Real Living (Philippines) - - Real Homes -

Some­times, there is a strik­ing dis­con­nect be­tween the façade of a house and its in­te­ri­ors, but this home is in per­fect har­mony with its sur­round­ings. In­te­rior de­signer Van Acuña So­laña shares that the home­own­ers wanted to go in the di­rec­tion of Amer­i­can de­sign from the be­gin­ning and “it just so hap­pened that the vil­lage also has an Amer­i­can sub­urb vibe.”

A flight of stairs leads up from the foyer to the liv­ing room, on one side of which is a shorter set of steps that take you to the din­ing area and the kitchen. The change in el­e­va­tion adds depth to the space, invit­ing you to in­ter­act with it area by area. The defin­ing char­ac­ter­is­tic of the liv­ing room is its high ceil­ing, which is em­pha­sized by a cof­fered de­sign fin­ished in white. Van says, “The own­ers asked for an elab­o­rately de­signed ceil­ing for the liv­ing area, so I took in­spi­ra­tion from one of the photo pegs that they showed me.” White panel mold­ings against white walls add to the classical yet crisp de­sign el­e­ments found in walls and ceil­ings through­out the rest of the home.

The lady of the house shares that the space it­self posed a chal­lenge given all the de­tails that they wanted to put into it. “It’s a small space, and all the el­e­ments of the style we wanted fit bet­ter in a larger space,” she re­lates. Stick­ing to a pre­dom­i­nantly muted color pal­ette helped bal­ance out the heavy de­tail­ing and made it eas­ier for the siz­able fur­ni­ture pieces in each room to stand out.

Over­look­ing the liv­ing area is the din­ing area that is bathed in nat­u­ral light streaming in from a pair of slid­ing doors. These lead out onto a nar­row pa­tio. The lady of the house shares that their main source of in­spi­ra­tion was the Raf­fles Ho­tel in Makati, pick­ing up on its use of sub­dued de­tails that still man­age to catch the eye. “We metic­u­lously de­signed our home,” she says. “We love ev­ery­thing about it. It ex­udes a ho­tel feel and is pre­sentable to guests.”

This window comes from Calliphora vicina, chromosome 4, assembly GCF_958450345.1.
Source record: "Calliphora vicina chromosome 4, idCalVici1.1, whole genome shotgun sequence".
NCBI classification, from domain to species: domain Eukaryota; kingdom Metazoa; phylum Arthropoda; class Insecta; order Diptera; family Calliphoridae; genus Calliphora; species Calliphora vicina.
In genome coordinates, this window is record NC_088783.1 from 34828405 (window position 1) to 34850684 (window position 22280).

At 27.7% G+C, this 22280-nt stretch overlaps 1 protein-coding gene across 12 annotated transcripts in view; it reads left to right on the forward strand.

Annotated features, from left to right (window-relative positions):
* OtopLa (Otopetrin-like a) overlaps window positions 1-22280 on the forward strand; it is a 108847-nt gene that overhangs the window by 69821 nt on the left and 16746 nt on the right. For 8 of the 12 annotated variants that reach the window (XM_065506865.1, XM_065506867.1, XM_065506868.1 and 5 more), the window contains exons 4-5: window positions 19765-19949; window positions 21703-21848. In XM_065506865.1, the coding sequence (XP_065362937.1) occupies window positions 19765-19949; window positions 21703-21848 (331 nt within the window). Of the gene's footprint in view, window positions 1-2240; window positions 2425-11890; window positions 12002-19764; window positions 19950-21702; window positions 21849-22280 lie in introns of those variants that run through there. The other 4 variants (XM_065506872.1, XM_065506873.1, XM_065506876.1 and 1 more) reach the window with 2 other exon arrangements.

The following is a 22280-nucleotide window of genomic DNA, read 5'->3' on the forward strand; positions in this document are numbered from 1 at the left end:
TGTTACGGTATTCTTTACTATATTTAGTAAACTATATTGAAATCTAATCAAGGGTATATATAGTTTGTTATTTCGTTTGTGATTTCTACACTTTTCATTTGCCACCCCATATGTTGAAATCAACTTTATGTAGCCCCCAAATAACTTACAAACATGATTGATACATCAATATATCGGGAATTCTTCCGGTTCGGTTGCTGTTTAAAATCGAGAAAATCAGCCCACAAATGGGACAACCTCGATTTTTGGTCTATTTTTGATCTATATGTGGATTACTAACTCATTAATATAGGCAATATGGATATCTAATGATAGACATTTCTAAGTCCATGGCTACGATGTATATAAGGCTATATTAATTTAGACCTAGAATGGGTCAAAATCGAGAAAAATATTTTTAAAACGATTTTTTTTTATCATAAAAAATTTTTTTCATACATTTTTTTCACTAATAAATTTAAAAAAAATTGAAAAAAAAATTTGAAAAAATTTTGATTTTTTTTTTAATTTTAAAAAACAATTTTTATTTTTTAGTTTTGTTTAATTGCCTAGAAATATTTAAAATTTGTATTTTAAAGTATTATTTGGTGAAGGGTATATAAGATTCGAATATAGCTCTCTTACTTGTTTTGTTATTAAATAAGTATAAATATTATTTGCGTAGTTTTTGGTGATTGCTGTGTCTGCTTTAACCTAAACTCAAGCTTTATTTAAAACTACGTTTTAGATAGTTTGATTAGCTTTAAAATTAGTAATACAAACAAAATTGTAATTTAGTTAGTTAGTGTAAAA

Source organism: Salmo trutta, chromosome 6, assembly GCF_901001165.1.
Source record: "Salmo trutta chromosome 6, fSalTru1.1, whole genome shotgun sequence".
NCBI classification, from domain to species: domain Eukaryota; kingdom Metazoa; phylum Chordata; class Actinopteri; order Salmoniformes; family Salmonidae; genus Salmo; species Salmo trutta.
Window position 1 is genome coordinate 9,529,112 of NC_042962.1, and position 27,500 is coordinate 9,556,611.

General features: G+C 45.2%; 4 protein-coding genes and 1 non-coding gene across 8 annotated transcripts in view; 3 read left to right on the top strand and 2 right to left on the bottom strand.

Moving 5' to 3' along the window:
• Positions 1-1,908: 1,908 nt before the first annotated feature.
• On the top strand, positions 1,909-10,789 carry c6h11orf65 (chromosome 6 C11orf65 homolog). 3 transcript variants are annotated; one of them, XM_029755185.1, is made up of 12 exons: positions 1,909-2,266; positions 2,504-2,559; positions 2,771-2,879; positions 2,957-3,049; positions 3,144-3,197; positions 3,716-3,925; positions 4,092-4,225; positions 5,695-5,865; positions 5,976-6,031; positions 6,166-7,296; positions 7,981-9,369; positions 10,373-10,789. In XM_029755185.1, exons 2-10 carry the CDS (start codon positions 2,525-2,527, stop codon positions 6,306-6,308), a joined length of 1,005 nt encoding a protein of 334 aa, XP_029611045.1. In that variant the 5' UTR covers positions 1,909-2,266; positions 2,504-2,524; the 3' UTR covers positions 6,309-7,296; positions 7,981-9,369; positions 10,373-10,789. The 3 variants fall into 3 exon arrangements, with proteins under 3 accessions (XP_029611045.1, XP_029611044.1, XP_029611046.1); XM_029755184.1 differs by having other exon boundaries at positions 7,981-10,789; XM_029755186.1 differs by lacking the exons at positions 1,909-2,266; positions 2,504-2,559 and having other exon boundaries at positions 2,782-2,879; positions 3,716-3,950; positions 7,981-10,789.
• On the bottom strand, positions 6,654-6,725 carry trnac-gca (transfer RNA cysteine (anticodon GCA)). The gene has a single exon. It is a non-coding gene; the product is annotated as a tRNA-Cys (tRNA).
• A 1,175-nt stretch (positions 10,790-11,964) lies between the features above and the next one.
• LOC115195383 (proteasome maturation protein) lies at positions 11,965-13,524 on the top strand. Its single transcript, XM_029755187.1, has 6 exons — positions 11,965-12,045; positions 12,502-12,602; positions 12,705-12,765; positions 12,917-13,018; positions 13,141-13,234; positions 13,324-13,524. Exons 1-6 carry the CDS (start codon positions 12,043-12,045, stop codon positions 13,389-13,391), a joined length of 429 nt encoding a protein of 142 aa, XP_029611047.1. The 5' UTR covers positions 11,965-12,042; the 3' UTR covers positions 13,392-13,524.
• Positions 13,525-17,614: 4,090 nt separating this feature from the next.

Ad­ja­cent to the din­ing area is a kitchen that Martha Ste­wart would be proud of. With its clean coun­ters and am­ple stor­age space, noth­ing is out of place, leav­ing you with the im­pres­sion of be­ing inside a show kitchen rather than one that is, in fact, used ev­ery day.

An­other flight of stairs leads to the third level where the bed­rooms are lo­cated. Here, the use of wall panel mold­ings is car­ried over, but treated dif­fer­ently. “I wanted to put some­thing tex­tured on the wall but isn’t too loud,” ex­plains Van. “My idea was to in­stall a sea grass-like tex­ture, but I found this wall­pa­per from Wall­crown that’s so much bet­ter.” Orig­i­nally, the house had three bed­rooms, but the own­ers opted to re­move one and ex­pand the re­main­ing two in­stead—the mas­ter bed­room and a room shared by her two young boys. “My hus­band and I need our own space, and our kids need theirs. Hav­ing their own room will help them build their per­son­al­ity and in­de­pen­dence. As par­ents, we want our boys to be close to one an­other that is why they share their room,” she ex­plains.

The home­own­ers obviously ex­erted much ef­fort in or­der to cre­ate their per­sonal space. The en­tire house is as pleas­ant as each of its nooks and cran­nies. The lady of the house puts it sim­ply: “A home is a place to re­lax in, and we are just proud of—and happy with— the over­all de­sign.”

pho­tog­ra­phy DAIRY DARILAG styling DAGNY MADAMBA & KAMILA GAR­CIA words An­drea J. Por­tu­gal

A win­dow bench seat that looks out onto the street serves as a cozy lit­tle nook in the mas­ter bed­room and adds a hint of quaint charm to the room. Lay­er­ing win­dow treat­ments of vary­ing tex­tures that still play around the same neu­tral color pal­ette makes the nook even more invit­ing with­out feel­ing over­done.

Newspapers in English

Newspapers from Philippines

© PressReader. All rights reserved.